Labor and Employment

Vacation Time After Leaving an Employer

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When you leave your job, your employer owes you a final paycheck for the work you performed during the last pay cycle. No federal law requires employers to offer vacation time to workers, so your state's law will determine if there is a legal duty to pay for unused vacation time. Other factors, such as the circumstances of your leaving, may also make a difference.

Laws Vary on Vacation Time

If you live in one of the 24 states that require employers to pay you for unused vacation time, you should expect to receive this pay in your last paycheck. In some states, you must be employed for at least one year to be entitled to this pay. In the remaining states, your employer has the option to pay you for vacation not taken but isn't obligated to do so.

Check Your Company's Policy

Most workers are at-will employees. This means that either party is free to end the relationship at any time. However, if you have an employment contract that promises payment for unused vacation time, your employer must follow the terms of the agreement. If you quit without notice, however, or have been fired for disciplinary reasons, your right to vacation pay might be limited. If there is no employee contract, check your employee handbook to see if it addresses this issue.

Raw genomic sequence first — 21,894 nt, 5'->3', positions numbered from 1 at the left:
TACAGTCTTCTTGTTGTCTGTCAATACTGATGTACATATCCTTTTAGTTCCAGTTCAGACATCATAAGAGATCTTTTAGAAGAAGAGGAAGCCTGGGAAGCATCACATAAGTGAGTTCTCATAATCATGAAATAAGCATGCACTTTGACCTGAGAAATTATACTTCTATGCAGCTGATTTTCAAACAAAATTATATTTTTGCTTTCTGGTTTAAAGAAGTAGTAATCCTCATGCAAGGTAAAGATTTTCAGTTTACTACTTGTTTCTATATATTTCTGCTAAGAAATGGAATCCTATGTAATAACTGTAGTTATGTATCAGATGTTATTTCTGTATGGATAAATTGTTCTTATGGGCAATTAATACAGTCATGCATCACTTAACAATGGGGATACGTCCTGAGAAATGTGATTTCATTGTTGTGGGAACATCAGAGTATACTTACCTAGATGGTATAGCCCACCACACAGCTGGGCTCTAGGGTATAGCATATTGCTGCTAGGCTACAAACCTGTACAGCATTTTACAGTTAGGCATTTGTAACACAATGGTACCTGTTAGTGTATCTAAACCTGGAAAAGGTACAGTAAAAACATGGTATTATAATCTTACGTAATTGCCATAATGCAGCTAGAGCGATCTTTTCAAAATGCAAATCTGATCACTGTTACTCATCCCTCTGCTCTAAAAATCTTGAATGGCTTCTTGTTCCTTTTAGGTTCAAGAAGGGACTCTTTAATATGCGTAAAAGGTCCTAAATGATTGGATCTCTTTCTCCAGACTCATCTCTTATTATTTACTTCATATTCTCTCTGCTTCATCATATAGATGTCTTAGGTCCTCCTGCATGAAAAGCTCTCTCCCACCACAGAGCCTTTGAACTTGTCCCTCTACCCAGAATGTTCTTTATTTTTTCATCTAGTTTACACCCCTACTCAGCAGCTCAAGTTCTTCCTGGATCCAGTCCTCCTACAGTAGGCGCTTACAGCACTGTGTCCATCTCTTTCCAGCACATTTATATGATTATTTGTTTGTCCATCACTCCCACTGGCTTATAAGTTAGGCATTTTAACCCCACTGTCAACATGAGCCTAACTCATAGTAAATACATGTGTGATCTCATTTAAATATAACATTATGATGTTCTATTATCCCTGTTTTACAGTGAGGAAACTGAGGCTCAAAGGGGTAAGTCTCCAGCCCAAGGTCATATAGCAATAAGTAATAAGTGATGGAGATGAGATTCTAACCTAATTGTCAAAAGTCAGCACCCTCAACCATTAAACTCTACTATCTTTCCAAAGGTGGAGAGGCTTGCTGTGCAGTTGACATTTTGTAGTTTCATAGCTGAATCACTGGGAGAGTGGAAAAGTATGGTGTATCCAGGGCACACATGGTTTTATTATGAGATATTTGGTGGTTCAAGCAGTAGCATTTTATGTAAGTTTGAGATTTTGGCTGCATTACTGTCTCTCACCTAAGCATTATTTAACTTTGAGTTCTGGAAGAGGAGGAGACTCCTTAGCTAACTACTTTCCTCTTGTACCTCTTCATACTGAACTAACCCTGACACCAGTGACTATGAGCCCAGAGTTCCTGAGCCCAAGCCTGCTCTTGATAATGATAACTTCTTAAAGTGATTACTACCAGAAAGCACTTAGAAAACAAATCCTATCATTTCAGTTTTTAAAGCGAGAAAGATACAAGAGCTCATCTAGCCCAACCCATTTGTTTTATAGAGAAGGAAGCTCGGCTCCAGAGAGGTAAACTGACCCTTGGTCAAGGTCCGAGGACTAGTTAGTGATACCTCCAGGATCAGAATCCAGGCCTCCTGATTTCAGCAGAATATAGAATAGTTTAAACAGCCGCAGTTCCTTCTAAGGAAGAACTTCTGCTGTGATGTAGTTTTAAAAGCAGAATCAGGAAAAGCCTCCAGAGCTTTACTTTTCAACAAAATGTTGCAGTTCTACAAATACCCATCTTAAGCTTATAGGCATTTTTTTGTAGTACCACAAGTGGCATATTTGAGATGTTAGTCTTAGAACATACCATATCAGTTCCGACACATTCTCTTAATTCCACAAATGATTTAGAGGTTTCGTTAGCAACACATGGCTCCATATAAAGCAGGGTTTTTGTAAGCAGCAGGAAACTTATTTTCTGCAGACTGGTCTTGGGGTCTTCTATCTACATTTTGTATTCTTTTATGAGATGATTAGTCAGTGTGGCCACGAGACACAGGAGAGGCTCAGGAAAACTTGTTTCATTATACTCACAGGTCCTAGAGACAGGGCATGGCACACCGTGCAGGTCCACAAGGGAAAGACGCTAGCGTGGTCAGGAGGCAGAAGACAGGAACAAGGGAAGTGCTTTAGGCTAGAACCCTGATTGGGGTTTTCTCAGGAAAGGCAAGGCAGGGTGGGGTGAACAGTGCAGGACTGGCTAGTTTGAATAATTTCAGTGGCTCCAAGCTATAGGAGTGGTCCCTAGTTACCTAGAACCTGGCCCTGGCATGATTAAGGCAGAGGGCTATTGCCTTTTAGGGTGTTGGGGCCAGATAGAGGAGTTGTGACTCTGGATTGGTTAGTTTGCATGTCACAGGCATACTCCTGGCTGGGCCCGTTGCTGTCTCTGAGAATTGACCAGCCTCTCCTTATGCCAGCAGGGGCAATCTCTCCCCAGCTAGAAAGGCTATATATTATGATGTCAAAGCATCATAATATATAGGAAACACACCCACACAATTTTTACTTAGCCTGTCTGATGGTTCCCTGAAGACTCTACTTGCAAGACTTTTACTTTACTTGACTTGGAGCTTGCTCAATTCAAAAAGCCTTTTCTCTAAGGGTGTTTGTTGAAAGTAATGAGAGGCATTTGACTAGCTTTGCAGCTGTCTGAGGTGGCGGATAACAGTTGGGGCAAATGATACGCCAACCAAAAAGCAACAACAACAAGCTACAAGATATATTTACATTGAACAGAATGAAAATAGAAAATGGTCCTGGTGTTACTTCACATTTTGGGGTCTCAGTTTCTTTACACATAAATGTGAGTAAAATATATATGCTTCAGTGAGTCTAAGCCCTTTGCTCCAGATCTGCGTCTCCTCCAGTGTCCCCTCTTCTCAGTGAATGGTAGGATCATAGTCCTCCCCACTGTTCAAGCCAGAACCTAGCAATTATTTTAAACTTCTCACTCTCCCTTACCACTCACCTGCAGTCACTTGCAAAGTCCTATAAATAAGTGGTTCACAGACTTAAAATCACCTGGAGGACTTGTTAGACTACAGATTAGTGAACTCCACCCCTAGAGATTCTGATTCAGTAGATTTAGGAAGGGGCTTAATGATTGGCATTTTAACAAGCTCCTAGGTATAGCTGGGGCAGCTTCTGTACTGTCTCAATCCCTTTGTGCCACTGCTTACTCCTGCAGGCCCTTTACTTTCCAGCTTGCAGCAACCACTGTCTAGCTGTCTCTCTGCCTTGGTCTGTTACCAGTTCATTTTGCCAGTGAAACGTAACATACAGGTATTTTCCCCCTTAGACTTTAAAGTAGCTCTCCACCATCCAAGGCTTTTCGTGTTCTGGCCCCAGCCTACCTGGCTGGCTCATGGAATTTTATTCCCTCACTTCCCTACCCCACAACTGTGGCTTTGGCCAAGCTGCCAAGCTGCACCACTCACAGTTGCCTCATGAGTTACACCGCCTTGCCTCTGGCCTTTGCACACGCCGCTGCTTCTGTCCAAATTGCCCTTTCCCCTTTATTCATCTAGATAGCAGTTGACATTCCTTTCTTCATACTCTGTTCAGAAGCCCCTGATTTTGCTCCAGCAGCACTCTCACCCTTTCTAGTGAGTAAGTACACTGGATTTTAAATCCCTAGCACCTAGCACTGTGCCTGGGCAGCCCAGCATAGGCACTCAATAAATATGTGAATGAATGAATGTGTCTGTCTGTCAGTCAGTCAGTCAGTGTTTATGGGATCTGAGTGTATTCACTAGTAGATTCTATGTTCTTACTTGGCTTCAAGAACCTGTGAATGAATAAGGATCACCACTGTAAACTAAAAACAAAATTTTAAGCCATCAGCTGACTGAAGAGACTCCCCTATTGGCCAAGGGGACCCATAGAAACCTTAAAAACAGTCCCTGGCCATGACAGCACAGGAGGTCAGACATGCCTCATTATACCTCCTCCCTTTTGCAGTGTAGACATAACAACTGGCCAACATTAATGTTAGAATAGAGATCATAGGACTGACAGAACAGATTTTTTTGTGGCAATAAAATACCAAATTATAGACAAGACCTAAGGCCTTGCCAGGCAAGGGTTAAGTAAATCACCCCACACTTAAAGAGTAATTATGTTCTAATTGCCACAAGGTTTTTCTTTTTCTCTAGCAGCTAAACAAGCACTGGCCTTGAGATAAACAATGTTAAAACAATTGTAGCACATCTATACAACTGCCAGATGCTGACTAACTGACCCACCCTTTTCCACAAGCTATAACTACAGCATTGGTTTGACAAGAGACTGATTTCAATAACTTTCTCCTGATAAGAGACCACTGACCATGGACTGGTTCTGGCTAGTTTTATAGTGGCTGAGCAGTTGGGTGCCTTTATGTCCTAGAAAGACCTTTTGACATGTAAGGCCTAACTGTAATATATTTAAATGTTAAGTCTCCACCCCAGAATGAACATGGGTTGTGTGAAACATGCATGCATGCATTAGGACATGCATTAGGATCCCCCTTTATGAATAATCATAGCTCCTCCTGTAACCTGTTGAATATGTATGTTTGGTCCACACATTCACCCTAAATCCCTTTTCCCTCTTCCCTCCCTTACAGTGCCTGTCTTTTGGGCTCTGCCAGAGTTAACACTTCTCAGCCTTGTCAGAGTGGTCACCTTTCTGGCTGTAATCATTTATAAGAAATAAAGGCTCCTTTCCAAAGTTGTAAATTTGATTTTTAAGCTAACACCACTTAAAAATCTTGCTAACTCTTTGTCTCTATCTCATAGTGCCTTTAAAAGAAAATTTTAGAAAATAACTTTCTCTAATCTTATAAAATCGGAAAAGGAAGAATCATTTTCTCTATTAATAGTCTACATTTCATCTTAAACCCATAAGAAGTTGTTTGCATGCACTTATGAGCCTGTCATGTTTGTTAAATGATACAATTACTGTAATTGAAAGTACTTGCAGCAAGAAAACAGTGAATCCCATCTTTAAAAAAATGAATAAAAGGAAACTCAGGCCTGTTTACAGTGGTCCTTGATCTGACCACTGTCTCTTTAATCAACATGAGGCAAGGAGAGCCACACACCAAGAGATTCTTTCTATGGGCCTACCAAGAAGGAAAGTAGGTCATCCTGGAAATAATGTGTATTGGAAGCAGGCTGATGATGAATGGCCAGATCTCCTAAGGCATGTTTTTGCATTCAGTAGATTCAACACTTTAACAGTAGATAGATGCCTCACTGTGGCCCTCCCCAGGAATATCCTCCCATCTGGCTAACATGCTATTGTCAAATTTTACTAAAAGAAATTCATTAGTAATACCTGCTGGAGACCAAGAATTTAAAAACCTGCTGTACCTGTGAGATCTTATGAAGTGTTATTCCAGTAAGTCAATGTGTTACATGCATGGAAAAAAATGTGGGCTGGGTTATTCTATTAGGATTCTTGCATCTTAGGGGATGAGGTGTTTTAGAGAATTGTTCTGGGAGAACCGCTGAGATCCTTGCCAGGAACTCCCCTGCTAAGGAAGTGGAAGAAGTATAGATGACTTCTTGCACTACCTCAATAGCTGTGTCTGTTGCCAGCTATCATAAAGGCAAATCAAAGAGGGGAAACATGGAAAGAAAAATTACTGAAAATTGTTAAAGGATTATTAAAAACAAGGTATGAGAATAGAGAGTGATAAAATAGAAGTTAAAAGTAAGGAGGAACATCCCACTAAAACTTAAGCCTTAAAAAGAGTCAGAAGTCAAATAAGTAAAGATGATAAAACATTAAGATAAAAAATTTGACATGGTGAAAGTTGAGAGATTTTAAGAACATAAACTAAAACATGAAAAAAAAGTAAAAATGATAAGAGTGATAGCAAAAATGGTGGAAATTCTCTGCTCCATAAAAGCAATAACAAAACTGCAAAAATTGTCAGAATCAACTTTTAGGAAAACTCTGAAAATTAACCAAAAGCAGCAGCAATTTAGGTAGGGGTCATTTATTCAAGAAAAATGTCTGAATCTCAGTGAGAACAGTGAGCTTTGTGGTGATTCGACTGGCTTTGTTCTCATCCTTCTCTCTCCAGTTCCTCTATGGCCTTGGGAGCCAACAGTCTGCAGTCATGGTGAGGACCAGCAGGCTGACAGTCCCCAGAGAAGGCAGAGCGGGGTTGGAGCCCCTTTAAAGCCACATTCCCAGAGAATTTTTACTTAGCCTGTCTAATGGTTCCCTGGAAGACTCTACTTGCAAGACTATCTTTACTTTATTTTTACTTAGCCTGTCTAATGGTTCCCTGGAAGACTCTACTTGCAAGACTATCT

Ask Your State Employment Agency for Help

If your state requires the employer to pay for unused vacation time, notify your employer in writing if your final paycheck did not include this payment. If the employer does not correct the problem, you may file a wage claim with the state government agency that handles employment issues. Each state sets its own rules about deadlines, so file your complaint within the required time limits.

You May Need to File a Lawsuit

In some situations, you may need to file a lawsuit asking a court to decide whether or not you are entitled to payment for unused vacation time. If the amount owed is small, you may be able to represent yourself in small claims court. For larger amounts or situations where several issues are involved, you may need to hire a lawyer to represent you. Court decisions vary according to state laws as well as the facts of the case.

An Employment Lawyer Can Help

The law surrounding compensation for unused vacation time after leaving a job is complicated. Plus, the facts of each case are unique. This article provides a brief, general introduction to the topic. For more detailed, specific information, please contact an employment law lawyer.

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